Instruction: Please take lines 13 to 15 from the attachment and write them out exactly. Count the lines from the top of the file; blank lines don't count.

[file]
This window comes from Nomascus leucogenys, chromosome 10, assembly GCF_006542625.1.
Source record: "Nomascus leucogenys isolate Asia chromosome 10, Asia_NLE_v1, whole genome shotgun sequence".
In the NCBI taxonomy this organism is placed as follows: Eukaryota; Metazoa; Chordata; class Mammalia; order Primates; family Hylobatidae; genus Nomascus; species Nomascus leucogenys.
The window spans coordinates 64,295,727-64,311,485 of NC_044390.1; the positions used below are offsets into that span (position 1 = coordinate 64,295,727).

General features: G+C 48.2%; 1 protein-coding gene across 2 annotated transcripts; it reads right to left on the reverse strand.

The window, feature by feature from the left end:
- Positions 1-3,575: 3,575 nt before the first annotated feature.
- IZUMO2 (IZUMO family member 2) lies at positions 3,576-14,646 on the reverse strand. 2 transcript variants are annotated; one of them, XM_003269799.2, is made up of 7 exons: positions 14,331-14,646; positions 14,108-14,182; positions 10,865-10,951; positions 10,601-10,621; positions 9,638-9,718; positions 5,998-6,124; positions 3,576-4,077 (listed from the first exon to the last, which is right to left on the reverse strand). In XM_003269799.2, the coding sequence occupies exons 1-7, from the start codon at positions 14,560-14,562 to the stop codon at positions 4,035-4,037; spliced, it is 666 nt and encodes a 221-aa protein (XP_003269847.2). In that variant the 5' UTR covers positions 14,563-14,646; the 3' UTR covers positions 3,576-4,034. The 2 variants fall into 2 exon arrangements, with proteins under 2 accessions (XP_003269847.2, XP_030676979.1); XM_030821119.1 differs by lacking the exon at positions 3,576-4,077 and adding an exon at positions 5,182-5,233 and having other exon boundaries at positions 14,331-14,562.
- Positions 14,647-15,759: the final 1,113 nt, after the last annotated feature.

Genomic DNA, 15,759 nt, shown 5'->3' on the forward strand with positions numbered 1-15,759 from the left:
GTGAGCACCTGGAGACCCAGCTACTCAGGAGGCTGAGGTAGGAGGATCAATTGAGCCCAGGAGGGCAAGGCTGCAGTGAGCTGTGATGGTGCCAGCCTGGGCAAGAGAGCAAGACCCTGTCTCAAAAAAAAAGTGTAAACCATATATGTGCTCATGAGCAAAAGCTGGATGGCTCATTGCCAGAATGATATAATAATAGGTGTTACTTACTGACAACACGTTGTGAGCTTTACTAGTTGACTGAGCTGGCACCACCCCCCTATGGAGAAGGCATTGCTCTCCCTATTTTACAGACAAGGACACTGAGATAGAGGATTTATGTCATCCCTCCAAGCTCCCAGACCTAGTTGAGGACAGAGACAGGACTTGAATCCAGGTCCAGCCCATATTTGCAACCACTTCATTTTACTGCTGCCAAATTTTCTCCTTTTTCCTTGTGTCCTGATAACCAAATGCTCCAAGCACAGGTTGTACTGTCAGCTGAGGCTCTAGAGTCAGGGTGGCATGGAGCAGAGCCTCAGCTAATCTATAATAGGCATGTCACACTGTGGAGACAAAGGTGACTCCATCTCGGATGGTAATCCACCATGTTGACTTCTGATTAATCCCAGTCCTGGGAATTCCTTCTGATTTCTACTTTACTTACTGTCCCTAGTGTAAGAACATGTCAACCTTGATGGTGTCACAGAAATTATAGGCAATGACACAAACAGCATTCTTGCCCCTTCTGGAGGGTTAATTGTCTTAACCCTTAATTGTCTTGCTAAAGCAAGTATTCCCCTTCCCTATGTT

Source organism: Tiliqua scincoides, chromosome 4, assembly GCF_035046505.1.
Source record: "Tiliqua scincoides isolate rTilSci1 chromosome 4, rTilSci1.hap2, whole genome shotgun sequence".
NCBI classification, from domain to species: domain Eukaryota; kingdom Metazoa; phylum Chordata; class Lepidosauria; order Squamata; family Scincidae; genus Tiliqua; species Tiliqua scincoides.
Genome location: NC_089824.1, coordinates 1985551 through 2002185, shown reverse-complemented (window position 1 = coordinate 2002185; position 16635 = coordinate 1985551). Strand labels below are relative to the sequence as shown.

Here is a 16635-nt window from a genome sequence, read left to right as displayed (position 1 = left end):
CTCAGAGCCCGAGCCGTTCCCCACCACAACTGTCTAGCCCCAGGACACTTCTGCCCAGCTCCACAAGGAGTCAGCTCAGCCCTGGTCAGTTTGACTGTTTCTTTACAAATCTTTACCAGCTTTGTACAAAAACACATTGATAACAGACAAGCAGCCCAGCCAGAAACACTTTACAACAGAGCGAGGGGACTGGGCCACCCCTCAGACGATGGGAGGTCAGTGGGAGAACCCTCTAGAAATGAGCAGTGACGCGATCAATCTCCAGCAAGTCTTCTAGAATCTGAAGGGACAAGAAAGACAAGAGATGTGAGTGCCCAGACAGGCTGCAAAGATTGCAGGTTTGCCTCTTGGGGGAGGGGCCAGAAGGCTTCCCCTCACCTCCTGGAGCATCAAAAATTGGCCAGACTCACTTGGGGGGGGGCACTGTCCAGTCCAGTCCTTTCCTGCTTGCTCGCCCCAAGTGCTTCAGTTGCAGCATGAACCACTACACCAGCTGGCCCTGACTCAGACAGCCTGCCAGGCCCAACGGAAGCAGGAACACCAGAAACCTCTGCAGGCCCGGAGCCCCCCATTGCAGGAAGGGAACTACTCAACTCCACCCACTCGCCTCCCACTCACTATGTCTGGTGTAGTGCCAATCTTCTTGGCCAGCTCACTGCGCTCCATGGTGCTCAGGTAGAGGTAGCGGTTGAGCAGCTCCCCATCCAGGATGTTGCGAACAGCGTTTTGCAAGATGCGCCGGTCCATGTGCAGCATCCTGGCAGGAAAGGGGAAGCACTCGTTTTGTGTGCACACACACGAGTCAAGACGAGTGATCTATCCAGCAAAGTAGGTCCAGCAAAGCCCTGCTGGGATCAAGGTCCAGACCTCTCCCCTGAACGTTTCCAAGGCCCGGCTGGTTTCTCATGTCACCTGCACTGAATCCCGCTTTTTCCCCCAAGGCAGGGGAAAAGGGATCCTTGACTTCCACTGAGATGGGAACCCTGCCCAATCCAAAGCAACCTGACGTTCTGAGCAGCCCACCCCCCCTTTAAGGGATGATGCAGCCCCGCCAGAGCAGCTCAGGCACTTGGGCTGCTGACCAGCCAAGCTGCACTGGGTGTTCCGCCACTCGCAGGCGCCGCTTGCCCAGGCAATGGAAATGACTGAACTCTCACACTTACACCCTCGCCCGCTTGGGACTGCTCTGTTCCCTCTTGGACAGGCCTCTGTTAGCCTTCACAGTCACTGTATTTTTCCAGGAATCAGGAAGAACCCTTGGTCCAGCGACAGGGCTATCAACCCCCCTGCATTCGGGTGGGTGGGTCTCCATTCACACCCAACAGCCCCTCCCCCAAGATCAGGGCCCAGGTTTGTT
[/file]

Source record: "Tiliqua scincoides isolate rTilSci1 chromosome 4, rTilSci1.hap2, whole genome shotgun sequence".
NCBI classification, from domain to species: domain Eukaryota; kingdom Metazoa; phylum Chordata; class Lepidosauria; order Squamata; family Scincidae; genus Tiliqua; species Tiliqua scincoides.
Genome location: NC_089824.1, coordinates 1985551 through 2002185, shown reverse-complemented (window position 1 = coordinate 2002185; position 16635 = coordinate 1985551). Strand labels below are relative to the sequence as shown.